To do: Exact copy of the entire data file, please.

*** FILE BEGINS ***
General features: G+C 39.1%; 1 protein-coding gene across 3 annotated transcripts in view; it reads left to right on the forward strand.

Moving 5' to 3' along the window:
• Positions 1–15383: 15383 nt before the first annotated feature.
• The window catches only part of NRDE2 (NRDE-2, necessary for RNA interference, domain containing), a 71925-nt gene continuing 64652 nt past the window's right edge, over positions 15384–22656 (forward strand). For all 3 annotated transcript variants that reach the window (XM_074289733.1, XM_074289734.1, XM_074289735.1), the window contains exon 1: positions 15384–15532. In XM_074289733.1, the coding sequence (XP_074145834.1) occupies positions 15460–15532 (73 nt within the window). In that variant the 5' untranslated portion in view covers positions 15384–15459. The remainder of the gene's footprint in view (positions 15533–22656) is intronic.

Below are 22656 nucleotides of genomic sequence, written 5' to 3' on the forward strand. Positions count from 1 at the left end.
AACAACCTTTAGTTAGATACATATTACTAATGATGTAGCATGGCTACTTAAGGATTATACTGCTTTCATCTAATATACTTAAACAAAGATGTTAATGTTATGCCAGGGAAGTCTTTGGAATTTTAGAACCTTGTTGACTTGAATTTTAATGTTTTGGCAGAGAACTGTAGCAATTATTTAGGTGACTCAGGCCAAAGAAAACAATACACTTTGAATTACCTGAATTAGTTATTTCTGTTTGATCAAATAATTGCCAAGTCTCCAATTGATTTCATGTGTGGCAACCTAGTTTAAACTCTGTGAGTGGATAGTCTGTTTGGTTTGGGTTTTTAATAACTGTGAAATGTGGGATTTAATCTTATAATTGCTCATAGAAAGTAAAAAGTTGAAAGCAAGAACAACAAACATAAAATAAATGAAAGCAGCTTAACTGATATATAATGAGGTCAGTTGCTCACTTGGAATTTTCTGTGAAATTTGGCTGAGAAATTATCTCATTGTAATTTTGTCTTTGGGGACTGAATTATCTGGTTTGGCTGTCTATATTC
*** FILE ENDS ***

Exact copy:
General features: G+C 39.1%; 1 protein-coding gene across 3 annotated transcripts in view; it reads left to right on the forward strand.

Moving 5' to 3' along the window:
• Positions 1–15383: 15383 nt before the first annotated feature.
• The window catches only part of NRDE2 (NRDE-2, necessary for RNA interference, domain containing), a 71925-nt gene continuing 64652 nt past the window's right edge, over positions 15384–22656 (forward strand). For all 3 annotated transcript variants that reach the window (XM_074289733.1, XM_074289734.1, XM_074289735.1), the window contains exon 1: positions 15384–15532. In XM_074289733.1, the coding sequence (XP_074145834.1) occupies positions 15460–15532 (73 nt within the window). In that variant the 5' untranslated portion in view covers positions 15384–15459. The remainder of the gene's footprint in view (positions 15533–22656) is intronic.

Below are 22656 nucleotides of genomic sequence, written 5' to 3' on the forward strand. Positions count from 1 at the left end.
AACAACCTTTAGTTAGATACATATTACTAATGATGTAGCATGGCTACTTAAGGATTATACTGCTTTCATCTAATATACTTAAACAAAGATGTTAATGTTATGCCAGGGAAGTCTTTGGAATTTTAGAACCTTGTTGACTTGAATTTTAATGTTTTGGCAGAGAACTGTAGCAATTATTTAGGTGACTCAGGCCAAAGAAAACAATACACTTTGAATTACCTGAATTAGTTATTTCTGTTTGATCAAATAATTGCCAAGTCTCCAATTGATTTCATGTGTGGCAACCTAGTTTAAACTCTGTGAGTGGATAGTCTGTTTGGTTTGGGTTTTTAATAACTGTGAAATGTGGGATTTAATCTTATAATTGCTCATAGAAAGTAAAAAGTTGAAAGCAAGAACAACAAACATAAAATAAATGAAAGCAGCTTAACTGATATATAATGAGGTCAGTTGCTCACTTGGAATTTTCTGTGAAATTTGGCTGAGAAATTATCTCATTGTAATTTTGTCTTTGGGGACTGAATTATCTGGTTTGGCTGTCTATATTC